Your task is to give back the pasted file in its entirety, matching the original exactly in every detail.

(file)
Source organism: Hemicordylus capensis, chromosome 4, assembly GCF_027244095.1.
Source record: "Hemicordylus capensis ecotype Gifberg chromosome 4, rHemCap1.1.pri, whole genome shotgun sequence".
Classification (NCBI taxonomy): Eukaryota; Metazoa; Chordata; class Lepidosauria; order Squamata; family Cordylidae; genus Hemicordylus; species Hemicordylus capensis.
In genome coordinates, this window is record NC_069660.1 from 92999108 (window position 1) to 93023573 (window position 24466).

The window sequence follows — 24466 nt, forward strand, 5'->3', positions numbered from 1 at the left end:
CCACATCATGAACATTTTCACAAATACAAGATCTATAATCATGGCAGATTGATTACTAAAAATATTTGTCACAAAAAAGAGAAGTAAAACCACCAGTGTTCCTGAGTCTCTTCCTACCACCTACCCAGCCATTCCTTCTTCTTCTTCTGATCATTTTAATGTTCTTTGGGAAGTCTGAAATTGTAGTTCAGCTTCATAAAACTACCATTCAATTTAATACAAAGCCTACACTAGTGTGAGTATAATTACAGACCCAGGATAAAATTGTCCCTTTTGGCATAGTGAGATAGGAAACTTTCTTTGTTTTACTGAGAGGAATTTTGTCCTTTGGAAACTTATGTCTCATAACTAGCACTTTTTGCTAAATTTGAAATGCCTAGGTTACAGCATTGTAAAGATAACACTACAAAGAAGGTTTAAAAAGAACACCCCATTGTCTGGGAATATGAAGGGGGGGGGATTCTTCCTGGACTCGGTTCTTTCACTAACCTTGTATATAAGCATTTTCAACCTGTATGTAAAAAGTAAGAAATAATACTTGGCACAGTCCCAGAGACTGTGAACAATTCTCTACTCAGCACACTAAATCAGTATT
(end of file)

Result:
Source organism: Hemicordylus capensis, chromosome 4, assembly GCF_027244095.1.
Source record: "Hemicordylus capensis ecotype Gifberg chromosome 4, rHemCap1.1.pri, whole genome shotgun sequence".
Classification (NCBI taxonomy): Eukaryota; Metazoa; Chordata; class Lepidosauria; order Squamata; family Cordylidae; genus Hemicordylus; species Hemicordylus capensis.
In genome coordinates, this window is record NC_069660.1 from 92999108 (window position 1) to 93023573 (window position 24466).

The window sequence follows — 24466 nt, forward strand, 5'->3', positions numbered from 1 at the left end:
CCACATCATGAACATTTTCACAAATACAAGATCTATAATCATGGCAGATTGATTACTAAAAATATTTGTCACAAAAAAGAGAAGTAAAACCACCAGTGTTCCTGAGTCTCTTCCTACCACCTACCCAGCCATTCCTTCTTCTTCTTCTGATCATTTTAATGTTCTTTGGGAAGTCTGAAATTGTAGTTCAGCTTCATAAAACTACCATTCAATTTAATACAAAGCCTACACTAGTGTGAGTATAATTACAGACCCAGGATAAAATTGTCCCTTTTGGCATAGTGAGATAGGAAACTTTCTTTGTTTTACTGAGAGGAATTTTGTCCTTTGGAAACTTATGTCTCATAACTAGCACTTTTTGCTAAATTTGAAATGCCTAGGTTACAGCATTGTAAAGATAACACTACAAAGAAGGTTTAAAAAGAACACCCCATTGTCTGGGAATATGAAGGGGGGGGGATTCTTCCTGGACTCGGTTCTTTCACTAACCTTGTATATAAGCATTTTCAACCTGTATGTAAAAAGTAAGAAATAATACTTGGCACAGTCCCAGAGACTGTGAACAATTCTCTACTCAGCACACTAAATCAGTATT